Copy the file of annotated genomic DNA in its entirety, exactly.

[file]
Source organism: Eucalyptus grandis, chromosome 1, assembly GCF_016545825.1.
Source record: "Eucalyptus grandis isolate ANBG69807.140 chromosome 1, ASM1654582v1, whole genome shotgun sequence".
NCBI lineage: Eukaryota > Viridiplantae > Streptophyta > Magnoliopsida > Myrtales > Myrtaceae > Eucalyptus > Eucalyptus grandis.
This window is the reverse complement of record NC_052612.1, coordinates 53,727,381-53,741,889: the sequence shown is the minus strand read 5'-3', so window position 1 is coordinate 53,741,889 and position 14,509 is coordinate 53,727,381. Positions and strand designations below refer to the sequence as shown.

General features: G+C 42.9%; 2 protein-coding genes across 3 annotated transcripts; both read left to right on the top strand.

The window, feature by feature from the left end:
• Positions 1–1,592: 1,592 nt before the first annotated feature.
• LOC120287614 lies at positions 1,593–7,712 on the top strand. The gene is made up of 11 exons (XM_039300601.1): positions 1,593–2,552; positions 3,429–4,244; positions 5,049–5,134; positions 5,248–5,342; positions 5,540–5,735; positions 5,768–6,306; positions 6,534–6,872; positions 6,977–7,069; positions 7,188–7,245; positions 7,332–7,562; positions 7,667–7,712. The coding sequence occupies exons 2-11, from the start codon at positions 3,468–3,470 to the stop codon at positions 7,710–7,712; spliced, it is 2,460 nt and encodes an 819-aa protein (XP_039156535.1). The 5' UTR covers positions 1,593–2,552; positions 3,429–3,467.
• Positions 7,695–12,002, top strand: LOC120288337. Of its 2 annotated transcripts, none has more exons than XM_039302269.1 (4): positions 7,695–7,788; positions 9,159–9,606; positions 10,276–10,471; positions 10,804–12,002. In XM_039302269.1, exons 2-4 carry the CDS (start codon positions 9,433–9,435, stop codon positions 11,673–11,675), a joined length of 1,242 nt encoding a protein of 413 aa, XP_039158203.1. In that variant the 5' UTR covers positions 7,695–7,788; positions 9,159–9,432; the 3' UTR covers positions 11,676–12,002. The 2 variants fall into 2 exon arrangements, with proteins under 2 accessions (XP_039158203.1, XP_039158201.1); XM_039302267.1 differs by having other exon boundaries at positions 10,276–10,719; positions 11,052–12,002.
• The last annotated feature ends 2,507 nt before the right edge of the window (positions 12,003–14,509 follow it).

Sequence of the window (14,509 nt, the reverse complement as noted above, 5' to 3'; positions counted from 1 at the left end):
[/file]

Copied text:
Source organism: Eucalyptus grandis, chromosome 1, assembly GCF_016545825.1.
Source record: "Eucalyptus grandis isolate ANBG69807.140 chromosome 1, ASM1654582v1, whole genome shotgun sequence".
NCBI lineage: Eukaryota > Viridiplantae > Streptophyta > Magnoliopsida > Myrtales > Myrtaceae > Eucalyptus > Eucalyptus grandis.
This window is the reverse complement of record NC_052612.1, coordinates 53,727,381-53,741,889: the sequence shown is the minus strand read 5'-3', so window position 1 is coordinate 53,741,889 and position 14,509 is coordinate 53,727,381. Positions and strand designations below refer to the sequence as shown.

General features: G+C 42.9%; 2 protein-coding genes across 3 annotated transcripts; both read left to right on the top strand.

The window, feature by feature from the left end:
• Positions 1–1,592: 1,592 nt before the first annotated feature.
• LOC120287614 lies at positions 1,593–7,712 on the top strand. The gene is made up of 11 exons (XM_039300601.1): positions 1,593–2,552; positions 3,429–4,244; positions 5,049–5,134; positions 5,248–5,342; positions 5,540–5,735; positions 5,768–6,306; positions 6,534–6,872; positions 6,977–7,069; positions 7,188–7,245; positions 7,332–7,562; positions 7,667–7,712. The coding sequence occupies exons 2-11, from the start codon at positions 3,468–3,470 to the stop codon at positions 7,710–7,712; spliced, it is 2,460 nt and encodes an 819-aa protein (XP_039156535.1). The 5' UTR covers positions 1,593–2,552; positions 3,429–3,467.
• Positions 7,695–12,002, top strand: LOC120288337. Of its 2 annotated transcripts, none has more exons than XM_039302269.1 (4): positions 7,695–7,788; positions 9,159–9,606; positions 10,276–10,471; positions 10,804–12,002. In XM_039302269.1, exons 2-4 carry the CDS (start codon positions 9,433–9,435, stop codon positions 11,673–11,675), a joined length of 1,242 nt encoding a protein of 413 aa, XP_039158203.1. In that variant the 5' UTR covers positions 7,695–7,788; positions 9,159–9,432; the 3' UTR covers positions 11,676–12,002. The 2 variants fall into 2 exon arrangements, with proteins under 2 accessions (XP_039158203.1, XP_039158201.1); XM_039302267.1 differs by having other exon boundaries at positions 10,276–10,719; positions 11,052–12,002.
• The last annotated feature ends 2,507 nt before the right edge of the window (positions 12,003–14,509 follow it).

Sequence of the window (14,509 nt, the reverse complement as noted above, 5' to 3'; positions counted from 1 at the left end):